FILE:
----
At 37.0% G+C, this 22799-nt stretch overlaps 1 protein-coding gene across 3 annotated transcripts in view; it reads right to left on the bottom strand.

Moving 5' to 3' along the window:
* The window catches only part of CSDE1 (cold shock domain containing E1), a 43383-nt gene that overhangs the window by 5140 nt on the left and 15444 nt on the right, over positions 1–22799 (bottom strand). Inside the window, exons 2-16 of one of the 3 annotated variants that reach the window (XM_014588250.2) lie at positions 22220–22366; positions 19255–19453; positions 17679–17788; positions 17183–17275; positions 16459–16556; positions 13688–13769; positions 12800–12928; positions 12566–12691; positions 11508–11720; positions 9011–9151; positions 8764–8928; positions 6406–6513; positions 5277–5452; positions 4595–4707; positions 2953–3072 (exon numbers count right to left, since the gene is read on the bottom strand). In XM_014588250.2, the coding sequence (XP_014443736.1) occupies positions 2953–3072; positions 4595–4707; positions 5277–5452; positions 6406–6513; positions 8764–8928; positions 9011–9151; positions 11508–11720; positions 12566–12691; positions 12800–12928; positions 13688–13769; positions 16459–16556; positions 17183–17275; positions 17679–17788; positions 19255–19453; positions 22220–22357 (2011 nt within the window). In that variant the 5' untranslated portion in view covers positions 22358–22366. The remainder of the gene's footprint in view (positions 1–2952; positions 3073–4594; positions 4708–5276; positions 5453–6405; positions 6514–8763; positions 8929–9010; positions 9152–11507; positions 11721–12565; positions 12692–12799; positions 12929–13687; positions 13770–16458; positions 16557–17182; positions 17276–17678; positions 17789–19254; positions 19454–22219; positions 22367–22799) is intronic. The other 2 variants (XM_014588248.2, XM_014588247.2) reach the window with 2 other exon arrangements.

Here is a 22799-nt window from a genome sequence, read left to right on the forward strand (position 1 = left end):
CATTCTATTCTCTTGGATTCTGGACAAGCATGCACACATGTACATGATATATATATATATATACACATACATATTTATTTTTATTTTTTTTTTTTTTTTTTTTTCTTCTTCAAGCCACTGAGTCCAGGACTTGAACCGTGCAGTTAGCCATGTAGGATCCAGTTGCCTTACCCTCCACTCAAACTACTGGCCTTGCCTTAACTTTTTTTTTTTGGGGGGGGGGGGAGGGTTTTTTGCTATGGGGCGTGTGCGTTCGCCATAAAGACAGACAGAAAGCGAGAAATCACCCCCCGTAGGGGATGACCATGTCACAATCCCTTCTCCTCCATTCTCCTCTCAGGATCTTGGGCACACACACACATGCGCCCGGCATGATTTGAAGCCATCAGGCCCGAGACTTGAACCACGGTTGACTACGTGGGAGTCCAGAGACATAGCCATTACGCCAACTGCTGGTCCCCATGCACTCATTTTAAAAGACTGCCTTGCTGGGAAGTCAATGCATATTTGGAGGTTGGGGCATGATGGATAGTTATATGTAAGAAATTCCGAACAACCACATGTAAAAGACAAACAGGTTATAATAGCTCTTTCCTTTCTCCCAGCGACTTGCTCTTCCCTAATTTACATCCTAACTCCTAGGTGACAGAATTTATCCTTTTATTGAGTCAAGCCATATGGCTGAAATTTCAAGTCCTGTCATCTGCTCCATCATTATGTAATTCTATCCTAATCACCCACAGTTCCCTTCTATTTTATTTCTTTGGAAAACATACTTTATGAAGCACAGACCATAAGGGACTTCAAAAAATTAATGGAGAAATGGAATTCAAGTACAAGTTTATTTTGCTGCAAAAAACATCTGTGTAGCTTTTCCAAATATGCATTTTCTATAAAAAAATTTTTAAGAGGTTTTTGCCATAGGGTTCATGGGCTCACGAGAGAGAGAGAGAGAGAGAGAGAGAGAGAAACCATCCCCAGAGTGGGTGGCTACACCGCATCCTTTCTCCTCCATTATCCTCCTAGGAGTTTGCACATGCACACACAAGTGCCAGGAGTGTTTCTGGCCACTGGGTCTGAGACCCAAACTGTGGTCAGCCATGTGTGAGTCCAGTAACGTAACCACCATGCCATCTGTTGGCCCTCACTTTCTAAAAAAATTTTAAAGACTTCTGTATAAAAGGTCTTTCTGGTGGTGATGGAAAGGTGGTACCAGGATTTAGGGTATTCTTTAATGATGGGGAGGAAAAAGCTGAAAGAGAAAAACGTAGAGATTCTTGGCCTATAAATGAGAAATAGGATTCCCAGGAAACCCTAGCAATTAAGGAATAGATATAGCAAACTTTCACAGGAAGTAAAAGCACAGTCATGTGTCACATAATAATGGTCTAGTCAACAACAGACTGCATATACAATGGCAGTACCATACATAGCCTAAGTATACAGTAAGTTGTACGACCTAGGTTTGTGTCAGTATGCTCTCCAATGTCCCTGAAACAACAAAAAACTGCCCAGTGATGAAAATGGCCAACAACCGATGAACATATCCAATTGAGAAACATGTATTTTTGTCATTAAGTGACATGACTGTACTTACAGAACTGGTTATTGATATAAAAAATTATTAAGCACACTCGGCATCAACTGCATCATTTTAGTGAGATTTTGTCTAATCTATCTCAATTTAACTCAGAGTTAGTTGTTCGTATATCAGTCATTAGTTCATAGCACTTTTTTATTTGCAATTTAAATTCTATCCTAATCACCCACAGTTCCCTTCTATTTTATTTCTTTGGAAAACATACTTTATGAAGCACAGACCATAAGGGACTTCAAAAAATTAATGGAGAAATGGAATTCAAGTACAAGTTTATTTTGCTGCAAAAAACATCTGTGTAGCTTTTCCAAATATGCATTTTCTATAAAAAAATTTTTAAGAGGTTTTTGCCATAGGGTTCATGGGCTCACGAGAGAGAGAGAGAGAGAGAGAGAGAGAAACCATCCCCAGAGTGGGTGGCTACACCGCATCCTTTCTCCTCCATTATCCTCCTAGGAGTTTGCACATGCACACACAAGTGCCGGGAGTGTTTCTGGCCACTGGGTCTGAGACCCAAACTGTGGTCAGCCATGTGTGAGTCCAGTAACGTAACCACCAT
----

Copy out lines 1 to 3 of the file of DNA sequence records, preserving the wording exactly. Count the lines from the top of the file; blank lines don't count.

At 37.0% G+C, this 22799-nt stretch overlaps 1 protein-coding gene across 3 annotated transcripts in view; it reads right to left on the bottom strand.

Moving 5' to 3' along the window:
* The window catches only part of CSDE1 (cold shock domain containing E1), a 43383-nt gene that overhangs the window by 5140 nt on the left and 15444 nt on the right, over positions 1–22799 (bottom strand). Inside the window, exons 2-16 of one of the 3 annotated variants that reach the window (XM_014588250.2) lie at positions 22220–22366; positions 19255–19453; positions 17679–17788; positions 17183–17275; positions 16459–16556; positions 13688–13769; positions 12800–12928; positions 12566–12691; positions 11508–11720; positions 9011–9151; positions 8764–8928; positions 6406–6513; positions 5277–5452; positions 4595–4707; positions 2953–3072 (exon numbers count right to left, since the gene is read on the bottom strand). In XM_014588250.2, the coding sequence (XP_014443736.1) occupies positions 2953–3072; positions 4595–4707; positions 5277–5452; positions 6406–6513; positions 8764–8928; positions 9011–9151; positions 11508–11720; positions 12566–12691; positions 12800–12928; positions 13688–13769; positions 16459–16556; positions 17183–17275; positions 17679–17788; positions 19255–19453; positions 22220–22357 (2011 nt within the window). In that variant the 5' untranslated portion in view covers positions 22358–22366. The remainder of the gene's footprint in view (positions 1–2952; positions 3073–4594; positions 4708–5276; positions 5453–6405; positions 6514–8763; positions 8929–9010; positions 9152–11507; positions 11721–12565; positions 12692–12799; positions 12929–13687; positions 13770–16458; positions 16557–17182; positions 17276–17678; positions 17789–19254; positions 19454–22219; positions 22367–22799) is intronic. The other 2 variants (XM_014588248.2, XM_014588247.2) reach the window with 2 other exon arrangements.